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chrisg
11-12-2000, 12:37 AM
But first a disclaimer - my knowledge of historical recordings is very limited. For years I ignored mono recordings in general and live mono in particular; I just couldn't get past the sonic problems in the few I did hear. About a year ago I broke down and tried some Wilhelm Furtwangler, and was bowled over. This is an approach to the music I'd never encountered; extreme tempos variations within movements, powerful dynamic contrasts,
long pauses, and a tendancy to slow down (with a wonderful singing string tone) in quiet passages and accelerate through loud ones, especially at the end of the finales. Within a given work, and sometimes even within a movement, you'll hear some of the slowest LvB tempos ever, as well as some of the fastest. Hiss is very much a Romantic approach that somehow manages to make his interpretations add up to a perfectly coherent whole.

WF devotees recommend the Tahra and Music & Arts labels most often as the best sounding transfers. Pirate recordings abound, and are listed in scathing fashion on the M&A website. My favorites, all on Tahra unless otherwise noted:

Sym #3, live, VPO '44: Dramatic and incisive, I prefer this to the '52 BPO version, which
is recommended at least as often.

Sym #5, live, BPO '54 or '43: Very similar, with the wartime a bit more tense, the '54
overall a tad slower and more Romantic. The opening bars in both are very slow, with
long pauses between them and the start of the allegro. The movement builds with incredible power to the coda, gears shifting all the way. WF makes every re-entry of the
opening bars an event in itself. Mvt. 2 is fairly slow, but with blazing trumpets and a
long, drawn out ending that uses complete silence to great effect. The finale (esp. in
'43) starts rather slowly by HIP standards, but picks up speed as it goes, leading to a
thrilling, brass blazing conclusion taken at a pace that must be heard to be believed.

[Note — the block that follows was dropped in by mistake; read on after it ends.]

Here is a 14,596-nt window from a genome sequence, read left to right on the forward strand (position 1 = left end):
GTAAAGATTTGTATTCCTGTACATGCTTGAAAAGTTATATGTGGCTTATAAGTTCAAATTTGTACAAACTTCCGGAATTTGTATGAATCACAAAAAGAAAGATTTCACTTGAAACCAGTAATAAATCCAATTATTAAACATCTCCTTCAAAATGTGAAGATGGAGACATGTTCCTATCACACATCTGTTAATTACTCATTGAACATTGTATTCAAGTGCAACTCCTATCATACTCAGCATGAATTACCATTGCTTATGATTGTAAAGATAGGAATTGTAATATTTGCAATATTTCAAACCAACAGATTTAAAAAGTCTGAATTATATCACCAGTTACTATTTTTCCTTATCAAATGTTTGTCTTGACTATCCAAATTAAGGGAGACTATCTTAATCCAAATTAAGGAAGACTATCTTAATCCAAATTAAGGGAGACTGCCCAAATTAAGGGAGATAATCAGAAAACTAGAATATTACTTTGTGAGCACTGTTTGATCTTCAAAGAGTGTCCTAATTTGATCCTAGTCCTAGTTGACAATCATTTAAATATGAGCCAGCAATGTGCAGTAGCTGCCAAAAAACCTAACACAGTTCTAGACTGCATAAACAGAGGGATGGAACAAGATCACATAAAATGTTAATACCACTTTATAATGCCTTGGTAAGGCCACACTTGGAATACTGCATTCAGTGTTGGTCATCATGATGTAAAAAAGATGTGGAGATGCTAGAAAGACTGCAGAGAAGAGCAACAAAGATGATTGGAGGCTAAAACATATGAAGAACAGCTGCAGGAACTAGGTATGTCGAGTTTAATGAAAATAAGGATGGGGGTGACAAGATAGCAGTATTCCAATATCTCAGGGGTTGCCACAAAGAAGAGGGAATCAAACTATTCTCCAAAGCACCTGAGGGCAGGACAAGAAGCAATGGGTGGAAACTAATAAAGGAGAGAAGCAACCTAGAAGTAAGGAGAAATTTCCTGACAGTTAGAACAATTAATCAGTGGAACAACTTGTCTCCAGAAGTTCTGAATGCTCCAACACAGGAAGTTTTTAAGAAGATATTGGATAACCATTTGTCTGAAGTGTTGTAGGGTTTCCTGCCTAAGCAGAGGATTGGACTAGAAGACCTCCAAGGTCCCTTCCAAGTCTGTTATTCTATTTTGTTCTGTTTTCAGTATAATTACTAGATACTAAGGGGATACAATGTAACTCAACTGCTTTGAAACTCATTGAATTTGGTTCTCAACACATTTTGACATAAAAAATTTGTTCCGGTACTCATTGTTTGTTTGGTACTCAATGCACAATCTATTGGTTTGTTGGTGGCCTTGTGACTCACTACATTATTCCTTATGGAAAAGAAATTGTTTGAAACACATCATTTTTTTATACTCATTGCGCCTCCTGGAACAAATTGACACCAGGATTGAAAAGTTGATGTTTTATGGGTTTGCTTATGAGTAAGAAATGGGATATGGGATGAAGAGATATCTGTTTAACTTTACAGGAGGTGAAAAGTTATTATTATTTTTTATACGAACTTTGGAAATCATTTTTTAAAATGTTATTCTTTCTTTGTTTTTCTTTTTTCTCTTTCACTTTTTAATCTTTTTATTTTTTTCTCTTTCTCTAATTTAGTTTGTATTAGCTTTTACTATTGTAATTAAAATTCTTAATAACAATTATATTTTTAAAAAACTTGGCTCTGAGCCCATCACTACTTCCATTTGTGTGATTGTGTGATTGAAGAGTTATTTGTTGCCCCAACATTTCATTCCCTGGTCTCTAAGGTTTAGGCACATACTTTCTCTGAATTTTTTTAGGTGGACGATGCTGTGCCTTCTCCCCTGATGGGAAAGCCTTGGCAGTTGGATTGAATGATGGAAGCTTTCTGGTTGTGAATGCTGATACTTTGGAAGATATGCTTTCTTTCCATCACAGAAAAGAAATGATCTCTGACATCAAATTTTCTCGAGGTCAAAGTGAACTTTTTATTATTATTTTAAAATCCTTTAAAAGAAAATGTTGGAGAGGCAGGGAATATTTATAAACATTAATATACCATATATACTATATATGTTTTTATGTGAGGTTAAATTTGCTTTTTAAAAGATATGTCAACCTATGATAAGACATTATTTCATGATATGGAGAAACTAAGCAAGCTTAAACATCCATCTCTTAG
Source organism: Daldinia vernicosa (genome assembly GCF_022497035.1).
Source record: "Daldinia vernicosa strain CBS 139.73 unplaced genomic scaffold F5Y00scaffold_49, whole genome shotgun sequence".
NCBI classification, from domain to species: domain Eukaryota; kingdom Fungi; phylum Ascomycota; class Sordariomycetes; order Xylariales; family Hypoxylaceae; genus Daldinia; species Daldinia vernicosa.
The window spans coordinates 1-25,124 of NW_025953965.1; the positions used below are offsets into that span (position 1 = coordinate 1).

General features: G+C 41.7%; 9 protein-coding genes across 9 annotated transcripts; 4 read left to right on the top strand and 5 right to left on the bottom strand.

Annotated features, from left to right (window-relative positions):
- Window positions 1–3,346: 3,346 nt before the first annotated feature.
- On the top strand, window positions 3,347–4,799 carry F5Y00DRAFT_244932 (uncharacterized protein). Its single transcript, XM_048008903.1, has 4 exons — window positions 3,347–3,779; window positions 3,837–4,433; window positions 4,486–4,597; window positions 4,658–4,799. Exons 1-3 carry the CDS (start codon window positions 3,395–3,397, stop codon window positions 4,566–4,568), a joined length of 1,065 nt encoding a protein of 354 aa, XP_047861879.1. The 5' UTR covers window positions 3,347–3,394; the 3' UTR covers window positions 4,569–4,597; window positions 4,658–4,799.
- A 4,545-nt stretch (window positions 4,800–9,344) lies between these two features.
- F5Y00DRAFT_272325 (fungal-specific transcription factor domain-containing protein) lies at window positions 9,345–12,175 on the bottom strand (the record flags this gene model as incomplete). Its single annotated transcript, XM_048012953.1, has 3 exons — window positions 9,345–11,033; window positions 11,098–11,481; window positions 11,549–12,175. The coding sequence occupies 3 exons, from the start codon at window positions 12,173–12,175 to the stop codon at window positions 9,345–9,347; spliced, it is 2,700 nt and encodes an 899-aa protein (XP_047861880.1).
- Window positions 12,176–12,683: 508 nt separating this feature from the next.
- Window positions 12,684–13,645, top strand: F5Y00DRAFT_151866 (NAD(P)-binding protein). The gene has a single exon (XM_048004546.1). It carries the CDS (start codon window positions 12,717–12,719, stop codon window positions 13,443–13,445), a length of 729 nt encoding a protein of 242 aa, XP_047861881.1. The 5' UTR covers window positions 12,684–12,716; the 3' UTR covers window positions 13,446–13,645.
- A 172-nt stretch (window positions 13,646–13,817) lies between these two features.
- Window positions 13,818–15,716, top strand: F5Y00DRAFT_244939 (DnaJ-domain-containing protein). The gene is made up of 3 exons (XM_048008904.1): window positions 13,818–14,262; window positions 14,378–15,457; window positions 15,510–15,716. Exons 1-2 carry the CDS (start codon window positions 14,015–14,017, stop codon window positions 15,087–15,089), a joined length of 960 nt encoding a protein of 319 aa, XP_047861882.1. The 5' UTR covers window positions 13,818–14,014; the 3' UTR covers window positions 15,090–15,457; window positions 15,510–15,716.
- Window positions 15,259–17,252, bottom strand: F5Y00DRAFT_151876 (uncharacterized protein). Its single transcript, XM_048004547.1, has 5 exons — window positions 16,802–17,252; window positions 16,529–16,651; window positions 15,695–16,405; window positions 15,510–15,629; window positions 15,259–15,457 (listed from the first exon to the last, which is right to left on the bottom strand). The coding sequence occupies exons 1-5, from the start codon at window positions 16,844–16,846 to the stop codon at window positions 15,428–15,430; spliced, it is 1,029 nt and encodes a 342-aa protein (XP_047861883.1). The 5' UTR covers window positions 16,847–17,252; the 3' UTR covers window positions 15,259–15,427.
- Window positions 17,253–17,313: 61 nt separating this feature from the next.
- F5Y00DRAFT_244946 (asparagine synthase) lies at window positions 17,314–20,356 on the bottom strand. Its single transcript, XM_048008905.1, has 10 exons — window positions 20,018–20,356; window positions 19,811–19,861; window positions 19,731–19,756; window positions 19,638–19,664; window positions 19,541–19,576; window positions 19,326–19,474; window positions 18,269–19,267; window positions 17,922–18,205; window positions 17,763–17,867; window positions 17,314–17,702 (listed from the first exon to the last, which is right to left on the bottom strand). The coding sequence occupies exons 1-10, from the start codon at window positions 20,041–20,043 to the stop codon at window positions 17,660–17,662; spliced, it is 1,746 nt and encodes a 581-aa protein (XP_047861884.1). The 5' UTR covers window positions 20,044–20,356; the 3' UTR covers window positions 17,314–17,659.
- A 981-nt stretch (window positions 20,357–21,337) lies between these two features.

His '54 studio 5th with the VPO sounds fairly routine to me next to the live versions.

Sym #6, VPO '52 (EMI studio): The opening movement, taken astonishingly slow, is one
of the most beautiful things I've ever heard. Gorgeous phrasing from the VPO throughout.
The finale, taken rather quickly, is truly a hymm of thanks to the heavens, with the ending itself drawn out gloriously.

Positively, therapautic.

Sym #7, BPO '43 live: The famous "wartime" 7th, unfortunately I only have it on the
Grammofono 2000 label in murky "Cedar-ized" sound. I found out later that this label is
frequently cited for pirating the work of others and reprocessing the sound. The
performance itself is thrilling, with a flat out finale; like the 5th ending at an incredibly fast speed.

Sym #9, Philharmonia, live '54 (Lucerne): Discussing the various Furtwangler Ninths is a thread unto itself. This one has everything, including superb mono sound. I haven't heard the equally famous '51 version, but I've read that in sound quality it's no match for '54. Underwater chorus is one crack I remember. Any comments on that?

I also have the famous '42 BPO performance on Tahra, which many a WF fanatic would name as the greatest thing he (or anybody) ever recorded. This is absolutely relentless
in its driving intensity; I hear it as an angry Ninth being hurled at the audience, which included much of the Nazi brass. This is a stunning performance like no other, but what I miss is the joy - many fans would disagree. I admit that here the awful sound quality really gets in the way for me, the other wartime recordings are much better.

Some other things to come, but I'd like to read others recommendations for conductors
to explore. So far, I've got Mengelberg and Toscanini on my list. Comments?

cg

Peter
11-13-2000, 11:33 AM
Like you Chris I've always had a problem with mono - and I have to admit my knowledge of historical recordings is fairly limited - I heard the Furtwangler 1954 9th a few years back and was impressed - I'm not so sure now though. I think the liberties taken would be too much to live with.

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'Man know thyself'

Kevin
11-21-2000, 06:04 PM
Sorry to take so long to respond to this. Some Toscanini you might consider would be the RCA Gold Seal Toscanini Collection Volume 25 with the 5th(recorded 1939 with the NBC Orchestra), also includes Egmont and Septet. There is also Vol. 23 with the same orchestra which includes the 3rd and the 8th, both from 1939. Also, don't miss Vol. 64 with the historic 7th and some Haydn with the New York Philharmonic from 1936.
The sound is good for mono and the age.

Kevin
12-18-2000, 12:08 PM
Originally posted by chrisg: